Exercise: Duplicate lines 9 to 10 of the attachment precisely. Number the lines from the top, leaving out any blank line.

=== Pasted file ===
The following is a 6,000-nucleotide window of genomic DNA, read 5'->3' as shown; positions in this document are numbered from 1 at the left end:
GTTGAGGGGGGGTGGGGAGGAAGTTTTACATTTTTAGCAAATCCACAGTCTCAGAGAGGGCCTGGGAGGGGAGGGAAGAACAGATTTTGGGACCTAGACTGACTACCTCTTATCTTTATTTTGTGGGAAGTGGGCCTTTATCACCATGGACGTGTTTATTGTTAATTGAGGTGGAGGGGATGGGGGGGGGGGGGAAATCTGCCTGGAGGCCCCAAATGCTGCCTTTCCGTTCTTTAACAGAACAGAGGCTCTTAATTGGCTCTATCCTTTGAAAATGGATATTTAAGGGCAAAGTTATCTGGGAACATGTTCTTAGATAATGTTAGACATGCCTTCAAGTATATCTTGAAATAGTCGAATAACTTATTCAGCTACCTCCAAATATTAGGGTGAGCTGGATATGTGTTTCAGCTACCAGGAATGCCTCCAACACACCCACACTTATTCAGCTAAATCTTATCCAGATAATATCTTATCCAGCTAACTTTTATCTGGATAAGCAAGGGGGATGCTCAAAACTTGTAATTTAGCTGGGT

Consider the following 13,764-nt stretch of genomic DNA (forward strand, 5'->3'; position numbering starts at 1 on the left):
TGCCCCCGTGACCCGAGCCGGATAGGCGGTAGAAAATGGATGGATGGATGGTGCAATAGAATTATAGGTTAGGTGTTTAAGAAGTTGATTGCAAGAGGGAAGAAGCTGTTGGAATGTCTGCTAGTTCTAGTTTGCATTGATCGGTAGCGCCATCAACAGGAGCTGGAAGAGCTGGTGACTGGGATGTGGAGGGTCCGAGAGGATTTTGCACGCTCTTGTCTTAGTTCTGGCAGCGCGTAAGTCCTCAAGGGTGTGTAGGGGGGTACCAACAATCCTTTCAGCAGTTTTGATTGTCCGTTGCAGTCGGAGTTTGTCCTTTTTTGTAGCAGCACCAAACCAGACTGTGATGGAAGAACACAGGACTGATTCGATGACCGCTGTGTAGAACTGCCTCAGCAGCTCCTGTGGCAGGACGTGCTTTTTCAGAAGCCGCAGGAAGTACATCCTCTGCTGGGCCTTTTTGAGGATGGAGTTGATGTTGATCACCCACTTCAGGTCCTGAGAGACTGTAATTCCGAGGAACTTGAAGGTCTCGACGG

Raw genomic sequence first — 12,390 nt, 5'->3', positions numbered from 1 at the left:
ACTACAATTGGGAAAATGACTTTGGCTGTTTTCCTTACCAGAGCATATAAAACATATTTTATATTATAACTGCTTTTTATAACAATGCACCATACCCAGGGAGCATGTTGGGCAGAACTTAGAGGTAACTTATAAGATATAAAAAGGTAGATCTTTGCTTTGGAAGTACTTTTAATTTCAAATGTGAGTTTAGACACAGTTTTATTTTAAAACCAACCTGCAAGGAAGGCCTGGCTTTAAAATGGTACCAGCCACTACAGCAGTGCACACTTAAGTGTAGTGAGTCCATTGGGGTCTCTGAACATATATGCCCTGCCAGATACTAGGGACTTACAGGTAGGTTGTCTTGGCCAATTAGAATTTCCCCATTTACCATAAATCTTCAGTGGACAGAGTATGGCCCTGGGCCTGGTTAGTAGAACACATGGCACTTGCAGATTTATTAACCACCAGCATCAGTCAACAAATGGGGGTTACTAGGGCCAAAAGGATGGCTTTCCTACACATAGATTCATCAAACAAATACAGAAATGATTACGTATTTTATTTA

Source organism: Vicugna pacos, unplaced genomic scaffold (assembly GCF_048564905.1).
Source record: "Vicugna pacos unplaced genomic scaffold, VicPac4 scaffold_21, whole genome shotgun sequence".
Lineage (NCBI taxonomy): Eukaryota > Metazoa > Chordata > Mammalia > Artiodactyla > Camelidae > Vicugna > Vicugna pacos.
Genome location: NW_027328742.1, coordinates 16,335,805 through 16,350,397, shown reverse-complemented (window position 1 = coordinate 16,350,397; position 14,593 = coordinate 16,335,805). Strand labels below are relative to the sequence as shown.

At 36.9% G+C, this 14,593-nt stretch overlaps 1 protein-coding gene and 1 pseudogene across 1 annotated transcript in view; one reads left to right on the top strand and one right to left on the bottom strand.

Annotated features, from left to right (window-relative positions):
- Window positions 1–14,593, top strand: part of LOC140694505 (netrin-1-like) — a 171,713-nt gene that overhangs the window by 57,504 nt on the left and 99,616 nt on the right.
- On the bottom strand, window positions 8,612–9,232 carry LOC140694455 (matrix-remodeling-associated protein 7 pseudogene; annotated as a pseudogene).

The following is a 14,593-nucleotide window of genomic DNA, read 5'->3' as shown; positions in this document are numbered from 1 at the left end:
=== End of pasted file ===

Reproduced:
Lineage (NCBI taxonomy): Eukaryota > Metazoa > Chordata > Mammalia > Artiodactyla > Camelidae > Vicugna > Vicugna pacos.
Genome location: NW_027328742.1, coordinates 16,335,805 through 16,350,397, shown reverse-complemented (window position 1 = coordinate 16,350,397; position 14,593 = coordinate 16,335,805). Strand labels below are relative to the sequence as shown.